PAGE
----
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Prosper's Demon by K. J. Parker

Prosper's Demon (edition 2020)

by K. J. Parker (Author)

Series: Prosper's Demon (1)

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1798122,897 (3.84)7
Title:Prosper's Demon
Authors:K. J. Parker (Author)
Info:Tordotcom (2020), 106 pages
Collections:Your library

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Prosper's Demon by K. J. Parker


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» See also 7 mentions

Showing 1-5 of 8 (next | show all)
El libro es un solido 3.
Ese final se merece la ultima estrella.
( )
  MissAlandra | Jan 17, 2022 |
A demon hunter's arch rival possesses someone he really, really shouldn't have... Very clever twist at the end! (Also an odd obsession with 60%?) ( )
  books-n-pickles | Oct 29, 2021 |
Demons are bad, but exorcists are almost as bad since it can be very harmful, even deadly, to remove a reluctant demon. Even though demons are immortal they take damage and feel pain when being ousted from a host. Then there's the complication that the demon can enter the exorcist and commit outrages. And the demons seem to be smarter and a pair have chosen hosts that it would be disastrous to damage. ( )
  quondame | Aug 9, 2021 |
“It’s a bizarre but widespread myth that only heroes have good qualities, and the only qualities heroes have are good; villains are, by definition, all bad. Bullshit.”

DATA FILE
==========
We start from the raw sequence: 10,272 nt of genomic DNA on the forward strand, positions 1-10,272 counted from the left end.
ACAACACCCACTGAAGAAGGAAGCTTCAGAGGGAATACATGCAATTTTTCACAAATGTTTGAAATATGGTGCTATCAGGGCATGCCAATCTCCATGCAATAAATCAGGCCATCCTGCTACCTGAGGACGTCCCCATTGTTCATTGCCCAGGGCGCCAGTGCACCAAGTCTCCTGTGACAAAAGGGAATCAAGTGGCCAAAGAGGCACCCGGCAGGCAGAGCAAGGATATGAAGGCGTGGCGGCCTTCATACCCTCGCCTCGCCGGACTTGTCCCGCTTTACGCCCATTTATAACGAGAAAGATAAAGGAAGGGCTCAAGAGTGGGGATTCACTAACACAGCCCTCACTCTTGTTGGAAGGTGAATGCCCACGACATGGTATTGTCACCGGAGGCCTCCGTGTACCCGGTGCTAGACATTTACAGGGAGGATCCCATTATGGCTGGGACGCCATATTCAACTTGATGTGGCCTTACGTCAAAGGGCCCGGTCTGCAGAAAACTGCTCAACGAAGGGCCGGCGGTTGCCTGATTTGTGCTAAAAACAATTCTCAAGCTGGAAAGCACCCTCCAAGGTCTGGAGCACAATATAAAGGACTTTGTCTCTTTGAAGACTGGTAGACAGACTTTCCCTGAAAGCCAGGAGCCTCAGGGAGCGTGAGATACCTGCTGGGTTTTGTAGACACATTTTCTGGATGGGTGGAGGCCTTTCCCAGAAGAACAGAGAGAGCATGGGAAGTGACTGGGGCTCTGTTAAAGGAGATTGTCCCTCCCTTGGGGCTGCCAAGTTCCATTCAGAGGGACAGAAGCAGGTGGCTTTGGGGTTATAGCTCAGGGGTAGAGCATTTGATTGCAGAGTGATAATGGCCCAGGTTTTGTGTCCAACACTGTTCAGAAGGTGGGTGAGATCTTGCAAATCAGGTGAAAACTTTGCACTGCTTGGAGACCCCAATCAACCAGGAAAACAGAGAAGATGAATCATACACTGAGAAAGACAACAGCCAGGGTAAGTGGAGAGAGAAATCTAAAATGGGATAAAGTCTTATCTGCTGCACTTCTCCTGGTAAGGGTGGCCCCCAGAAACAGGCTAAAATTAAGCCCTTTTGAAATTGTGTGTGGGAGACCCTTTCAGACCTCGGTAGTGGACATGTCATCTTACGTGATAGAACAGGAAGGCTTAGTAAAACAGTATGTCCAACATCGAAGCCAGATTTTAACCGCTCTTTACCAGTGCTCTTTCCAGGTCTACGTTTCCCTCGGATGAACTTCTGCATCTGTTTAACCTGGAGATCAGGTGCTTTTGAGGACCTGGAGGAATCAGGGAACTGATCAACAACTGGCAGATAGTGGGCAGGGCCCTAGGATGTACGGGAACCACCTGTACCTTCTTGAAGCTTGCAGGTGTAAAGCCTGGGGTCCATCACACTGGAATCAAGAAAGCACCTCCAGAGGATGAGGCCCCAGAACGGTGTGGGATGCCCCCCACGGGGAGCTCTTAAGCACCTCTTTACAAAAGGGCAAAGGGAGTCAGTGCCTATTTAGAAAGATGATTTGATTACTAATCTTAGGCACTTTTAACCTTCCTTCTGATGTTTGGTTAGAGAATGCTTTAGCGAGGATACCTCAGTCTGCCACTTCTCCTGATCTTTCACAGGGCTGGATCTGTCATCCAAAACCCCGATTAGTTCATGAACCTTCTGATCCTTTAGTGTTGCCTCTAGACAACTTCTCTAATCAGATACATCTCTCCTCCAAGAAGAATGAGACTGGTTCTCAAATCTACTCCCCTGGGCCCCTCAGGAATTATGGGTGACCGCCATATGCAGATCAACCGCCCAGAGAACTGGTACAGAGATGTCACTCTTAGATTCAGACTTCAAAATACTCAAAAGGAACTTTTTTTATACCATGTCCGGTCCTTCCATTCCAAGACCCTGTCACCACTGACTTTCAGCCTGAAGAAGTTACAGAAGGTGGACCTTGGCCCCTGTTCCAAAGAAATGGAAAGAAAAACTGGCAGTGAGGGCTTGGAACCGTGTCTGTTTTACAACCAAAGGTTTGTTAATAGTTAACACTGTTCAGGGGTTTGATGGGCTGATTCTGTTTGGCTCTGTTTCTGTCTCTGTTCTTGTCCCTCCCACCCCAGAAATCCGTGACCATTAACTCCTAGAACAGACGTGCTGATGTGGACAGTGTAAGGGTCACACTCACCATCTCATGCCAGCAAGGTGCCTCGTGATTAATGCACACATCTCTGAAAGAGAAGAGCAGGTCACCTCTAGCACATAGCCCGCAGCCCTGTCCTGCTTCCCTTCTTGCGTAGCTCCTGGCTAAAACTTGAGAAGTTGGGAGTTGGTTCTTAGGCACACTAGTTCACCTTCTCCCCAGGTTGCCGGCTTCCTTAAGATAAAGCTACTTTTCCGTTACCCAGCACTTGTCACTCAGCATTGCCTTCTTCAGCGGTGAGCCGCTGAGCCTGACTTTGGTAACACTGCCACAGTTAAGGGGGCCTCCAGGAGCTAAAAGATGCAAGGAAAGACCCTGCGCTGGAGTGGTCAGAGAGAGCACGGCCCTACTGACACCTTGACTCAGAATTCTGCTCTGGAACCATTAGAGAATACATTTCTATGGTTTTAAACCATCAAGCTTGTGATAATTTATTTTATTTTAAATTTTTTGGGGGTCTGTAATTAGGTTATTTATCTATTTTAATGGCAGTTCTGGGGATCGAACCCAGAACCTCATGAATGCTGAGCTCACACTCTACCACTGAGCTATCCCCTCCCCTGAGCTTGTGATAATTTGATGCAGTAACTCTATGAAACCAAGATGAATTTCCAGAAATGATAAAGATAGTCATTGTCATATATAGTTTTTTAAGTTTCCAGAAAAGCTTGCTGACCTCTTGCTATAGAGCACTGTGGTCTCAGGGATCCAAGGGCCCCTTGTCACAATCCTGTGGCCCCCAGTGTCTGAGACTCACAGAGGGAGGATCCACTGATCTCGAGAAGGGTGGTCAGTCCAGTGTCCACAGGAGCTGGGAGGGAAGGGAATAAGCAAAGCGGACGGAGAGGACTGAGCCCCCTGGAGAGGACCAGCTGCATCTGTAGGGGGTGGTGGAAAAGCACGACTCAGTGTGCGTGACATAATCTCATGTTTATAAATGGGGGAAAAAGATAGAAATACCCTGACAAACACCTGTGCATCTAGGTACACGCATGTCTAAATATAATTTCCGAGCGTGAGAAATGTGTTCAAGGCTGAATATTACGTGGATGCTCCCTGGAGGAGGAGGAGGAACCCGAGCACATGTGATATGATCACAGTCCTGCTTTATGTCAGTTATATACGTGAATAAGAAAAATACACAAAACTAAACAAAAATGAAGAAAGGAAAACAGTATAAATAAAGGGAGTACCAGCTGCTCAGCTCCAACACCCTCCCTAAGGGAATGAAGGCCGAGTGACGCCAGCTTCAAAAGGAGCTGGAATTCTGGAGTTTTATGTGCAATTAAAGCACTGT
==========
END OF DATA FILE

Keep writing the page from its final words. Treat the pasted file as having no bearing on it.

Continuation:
In “Prosper’s Demon” by K. J. Parker

Actually many writers and others who went through that experience in WW1 and WW2, though they may have believed in good and evil, did not end up believing in wholly good or evil people - a very different thing. They had, remember, seen their own friends, on the "right" side, driven by war into behaving badly too. Try listening to Georges Brassens' song "La Tondue". He'd escaped from a German labour camp, been hiding out for months and returned to Paris, at the end of WW2, just in time to see the victorious goodies shaving the heads of young women who'd "collaborated" with the enemy. What it did for him was give him a belief that given the chance, most good people could act like bastards. A friend of mine whose grandfather served in the Spanish Civil War convoys, held much the same view. He had a story of picking up Republicans’ survivors only to find that as fast as they were hauling them out of the water on one side of the ship, some Norwegian sailors they were also carrying were knocking them on the head and chucking them off the other. He wasn't horrified by this, having seen how they'd suffered under the occupation; it just went to confirm his view. Really, this goes back to Euripides. In “Hekabe” he shows a noble queen, morally unhinged by unbearable grief, killing two young children in front of their father. What she does is evil, but she is not, intrinsically, evil; she has the potential to be both good and evil as do most of us, and any literature whether for adults or children that fails to acknowledge that would be a bit two-dimensional. What does acknowledge it, from Pullman to K. J. Parker, makes us think and stays with us far longer. “Prosper’s Demon” and Fairy tales like the Grimm Brothers' can be dismissed as being simply and reductively about good and evil--but only the narrowest of readings achieves this summation. What does a good, uncivilized folk-tale teach? Freud knew that it taught that the 'unheimlich' unreality of causal logic, the ambivalent power of wishes, and the brutalities of 'justice' reflected the '(un)heimlich' home life. Is the perilous world of the un-rational unknown a fantasy that can be dismissed once we've achieved rational materialism, or is our faith that human interests are reducible simply the product of another set of modern, reassuring fairy tales about the triumph of science and the transparency of market behaviors?